I hope that this discussion has made it clear that the matter of tuma is a highly spiritual concept, far beyond simple cleanliness. Menstrual blood is NOT taboo in Judaism, nor is it something distasteful. The menstrual Laws, like all the Laws of Judaism, imbue us with a constant consciousness of the miracles which comprise our daily existence. We certainly do not view the menstruation cycle as disgusting, or even as routine and ordinary. Rather, these Laws enable us to recognize the awesome potential of life as it regenerates itself within our very own bodies.

My deepest thanks to my teachers at She’arim College of Jewish Studies for Women, where I first learned these concepts, and to my husband for helping me learn through the Jerusalem Talmud for this article.

Mikvahs in the U.S. | Mikvahs in Canada | Mikvahs Worldwide

Readers Respond to “Taking It Back”

Several people have written to ask what the basic daily wardrobe is for Orthodox Jewish women. Here it is in a nutshell.

First, Jewish women wear skirts or dresses only – no pants – and these must cover our knees even when we sit down. (It is advisable to test this out by sitting down in the clothes you try on in store fitting rooms before making any purchases.) Similarly, our shirts and blouses must cover our elbows even when we reach upward. We cover our legs with stockings or tights, and we do not wear open-toed shoes. Clothing can be of almost any color as long as it is subdued and not loud.

Married women keep an additional level of tznius by covering their hair completely. The hair covering is a constant reminder to the woman herself, as well as to the men who encounter her, that she has a special status; she has been sanctified to one man only and is off-limits to all others.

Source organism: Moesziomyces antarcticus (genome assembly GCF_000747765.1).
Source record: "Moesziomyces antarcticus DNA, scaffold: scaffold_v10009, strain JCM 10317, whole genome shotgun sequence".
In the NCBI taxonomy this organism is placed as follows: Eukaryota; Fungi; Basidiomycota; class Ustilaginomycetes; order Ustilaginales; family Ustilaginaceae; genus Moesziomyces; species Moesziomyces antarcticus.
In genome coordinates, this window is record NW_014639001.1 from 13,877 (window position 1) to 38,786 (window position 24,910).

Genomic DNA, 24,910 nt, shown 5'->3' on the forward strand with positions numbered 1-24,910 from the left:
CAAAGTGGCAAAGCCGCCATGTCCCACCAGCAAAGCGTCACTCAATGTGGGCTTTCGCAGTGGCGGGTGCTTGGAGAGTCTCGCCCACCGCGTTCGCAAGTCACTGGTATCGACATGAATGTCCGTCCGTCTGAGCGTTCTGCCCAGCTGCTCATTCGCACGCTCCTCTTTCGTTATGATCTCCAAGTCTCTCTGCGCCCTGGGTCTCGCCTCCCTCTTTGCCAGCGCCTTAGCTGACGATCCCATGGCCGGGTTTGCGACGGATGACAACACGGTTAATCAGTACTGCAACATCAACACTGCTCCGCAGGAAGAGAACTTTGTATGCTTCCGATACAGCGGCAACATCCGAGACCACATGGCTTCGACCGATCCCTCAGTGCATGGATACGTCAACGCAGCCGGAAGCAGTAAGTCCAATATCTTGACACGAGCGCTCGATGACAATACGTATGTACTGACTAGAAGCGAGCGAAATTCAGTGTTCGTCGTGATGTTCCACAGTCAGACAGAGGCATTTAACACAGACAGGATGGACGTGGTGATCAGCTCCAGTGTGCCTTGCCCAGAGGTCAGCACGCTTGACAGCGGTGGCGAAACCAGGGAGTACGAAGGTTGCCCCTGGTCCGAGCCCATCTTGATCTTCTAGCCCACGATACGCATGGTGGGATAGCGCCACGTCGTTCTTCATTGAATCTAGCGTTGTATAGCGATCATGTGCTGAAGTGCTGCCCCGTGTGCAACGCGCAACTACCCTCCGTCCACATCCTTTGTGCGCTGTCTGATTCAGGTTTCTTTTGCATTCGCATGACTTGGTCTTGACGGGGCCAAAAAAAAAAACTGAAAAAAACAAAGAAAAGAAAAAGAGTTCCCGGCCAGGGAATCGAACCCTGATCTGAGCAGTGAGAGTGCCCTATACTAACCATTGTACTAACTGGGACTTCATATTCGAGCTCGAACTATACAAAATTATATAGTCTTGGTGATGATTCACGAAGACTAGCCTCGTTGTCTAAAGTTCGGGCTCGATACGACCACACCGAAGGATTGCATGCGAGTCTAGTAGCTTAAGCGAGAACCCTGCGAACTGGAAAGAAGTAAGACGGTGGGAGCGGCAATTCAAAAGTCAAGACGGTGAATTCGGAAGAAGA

There are a few popular styles for hair-covering. In my community, wigs are preferred, because they cover the hair most completely. In the comfort of our homes, most women wear turbans, or a longer version of a turban called a snood. These are considered casual in my community, but in others, women wear them more frequently, to work, for example. And in other communities, hats are the covering of choice. All of these are correct as long as the woman’s hair is completely covered.

Overall, our style of dress is not supposed to draw undue attention to our bodies. This does not mean, however, that we are required to look ugly. Quite the contrary, we should appear neat and presentable. Thus, our dresses can be made of high-quality fabrics and our wigs can be combed nicely. We do not have to go around in potato sacks.

Clearly, this answer is merely a quick summary. An excellent – almost encyclopedic – book on the laws of tznius is Modesty: An Adornment for Life by Rabbi Paysach Falk. It is written in English and is clearly indexed so that you can look up a wide variety of topics in this area of Jewish Law. I’d say it’s a must have for English-speaking Jewish homes.

Taking It Back

“Women, unite! Take back the night!”

Such is the rally cry at the “Take Back the Night” protest, an old favorite in feminist circles. The concept of the rally is simple: women get together at night and walk around to show that we should be free to walk at night without worrying about becoming targets for criminals. In the act of walking around together, women symbolically “take back the night.”

The purpose of this rally is purely symbolic. Nobody expects that chanting “take back the night” is an effective defense against crime. However, the words make the women feel empowered, and I appreciate that so much that I am borrowing the slogan for my discussion of the Jewish woman’s dress code, the area of Jewish Law known as tznius.